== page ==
Politicians who previously pushed CCS are climbing aboard. Abbott says algae might “completely eliminate” the emissions of Anglo Coal worldwide and cut emissions from our largest coal-fired power stations by at least 50% within a decade. He says it’s “putting emissions to good use rather than just burying them”. Macfarlane calls such projects “the most promising [technology] for capturing carbon”. Coalition MP Ewen Jones says it could lead to “a baseload power station with zero emissions”. Labor’s Kim Carr says algae is set to “revolutionise the way we deal with greenhouse gas emissions from power stations” and “pave the way for biological carbon collection on a much larger scale”. Having said that selling CCS technology to China and India could secure Queensland’s economic future, former Premier Peter Beattie now says algae could be the solution. Both sides of politics are pledging millions of dollars, while the CSIRO suggests 100 square kilometres of algal ponds could provide all of Australia’s fuel needs. Thanks to algae, says Bligh, “Australia and the world may be about to turn an important corner on being able to set and attain significant CO2 emissions reduction targets.” It’s eerily familiar rhetoric.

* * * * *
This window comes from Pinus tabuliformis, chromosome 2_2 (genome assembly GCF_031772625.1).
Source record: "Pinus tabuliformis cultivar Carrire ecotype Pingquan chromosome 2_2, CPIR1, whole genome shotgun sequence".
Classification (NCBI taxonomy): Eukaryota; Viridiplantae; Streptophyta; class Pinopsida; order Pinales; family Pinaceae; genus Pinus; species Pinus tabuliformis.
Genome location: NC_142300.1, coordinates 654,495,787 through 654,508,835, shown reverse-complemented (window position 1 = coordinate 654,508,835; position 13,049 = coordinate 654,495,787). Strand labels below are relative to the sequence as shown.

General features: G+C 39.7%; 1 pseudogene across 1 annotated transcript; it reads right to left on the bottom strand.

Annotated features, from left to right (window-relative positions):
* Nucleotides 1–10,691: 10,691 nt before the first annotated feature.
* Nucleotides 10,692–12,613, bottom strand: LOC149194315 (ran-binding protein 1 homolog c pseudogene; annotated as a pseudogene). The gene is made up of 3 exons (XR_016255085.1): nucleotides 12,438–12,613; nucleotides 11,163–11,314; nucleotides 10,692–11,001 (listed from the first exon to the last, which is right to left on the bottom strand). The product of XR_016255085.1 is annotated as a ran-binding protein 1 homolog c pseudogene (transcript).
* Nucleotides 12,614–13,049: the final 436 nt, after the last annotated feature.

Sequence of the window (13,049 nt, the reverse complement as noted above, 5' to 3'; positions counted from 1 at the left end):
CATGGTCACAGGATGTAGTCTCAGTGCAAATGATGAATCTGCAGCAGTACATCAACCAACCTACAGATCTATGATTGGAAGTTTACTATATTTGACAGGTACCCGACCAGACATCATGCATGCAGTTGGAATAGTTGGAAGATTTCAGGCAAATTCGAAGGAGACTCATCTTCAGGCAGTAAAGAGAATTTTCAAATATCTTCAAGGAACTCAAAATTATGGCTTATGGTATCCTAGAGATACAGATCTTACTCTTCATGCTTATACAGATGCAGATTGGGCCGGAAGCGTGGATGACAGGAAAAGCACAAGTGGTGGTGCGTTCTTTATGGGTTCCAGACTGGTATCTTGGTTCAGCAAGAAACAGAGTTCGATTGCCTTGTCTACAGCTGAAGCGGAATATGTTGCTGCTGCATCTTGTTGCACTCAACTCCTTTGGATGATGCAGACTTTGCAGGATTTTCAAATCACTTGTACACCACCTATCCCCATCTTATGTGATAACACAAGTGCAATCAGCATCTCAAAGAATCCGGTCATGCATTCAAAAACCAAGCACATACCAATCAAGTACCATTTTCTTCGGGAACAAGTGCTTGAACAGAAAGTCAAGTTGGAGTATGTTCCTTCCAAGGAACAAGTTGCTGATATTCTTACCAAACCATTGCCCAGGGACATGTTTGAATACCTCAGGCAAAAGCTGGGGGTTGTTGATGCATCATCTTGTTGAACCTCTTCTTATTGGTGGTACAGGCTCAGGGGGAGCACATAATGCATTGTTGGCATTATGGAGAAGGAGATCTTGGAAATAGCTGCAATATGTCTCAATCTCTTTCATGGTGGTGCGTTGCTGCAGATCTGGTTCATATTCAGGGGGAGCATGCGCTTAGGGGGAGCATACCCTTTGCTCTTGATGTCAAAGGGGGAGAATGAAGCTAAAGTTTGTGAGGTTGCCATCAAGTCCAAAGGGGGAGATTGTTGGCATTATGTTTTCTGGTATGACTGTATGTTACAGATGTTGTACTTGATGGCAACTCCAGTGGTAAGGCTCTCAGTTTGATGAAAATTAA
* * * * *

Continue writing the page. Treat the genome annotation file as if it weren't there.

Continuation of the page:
If it sounds too good to be true, it should. Algae don’t absorb much CO2 in darkness, so would absorb half a coal-fired power station’s emissions at best (the US Department of Energy says 20–30% is more realistic). Almost all of that would still end up in the atmosphere – via a car exhaust or other means. So, it’s not ‘zero emissions baseload electricity’, ‘renewable’, ‘closed loop’ or ‘permanent sequestration’. The benefits, such as displacing oil, are partly eroded by the process. If land for a commercial-scale algal farm isn’t available nearby, CO2 has to be trucked or piped over long distances. Energy is required to keep the water in which the algae grow moving, nutrient rich and at the right temperature. Harvesting and processing algae require more energy still. So, says the International Energy Agency, the carbon footprint of algal biofuels can be anywhere between 60% smaller and 50% greater than the fossil fuels they replace.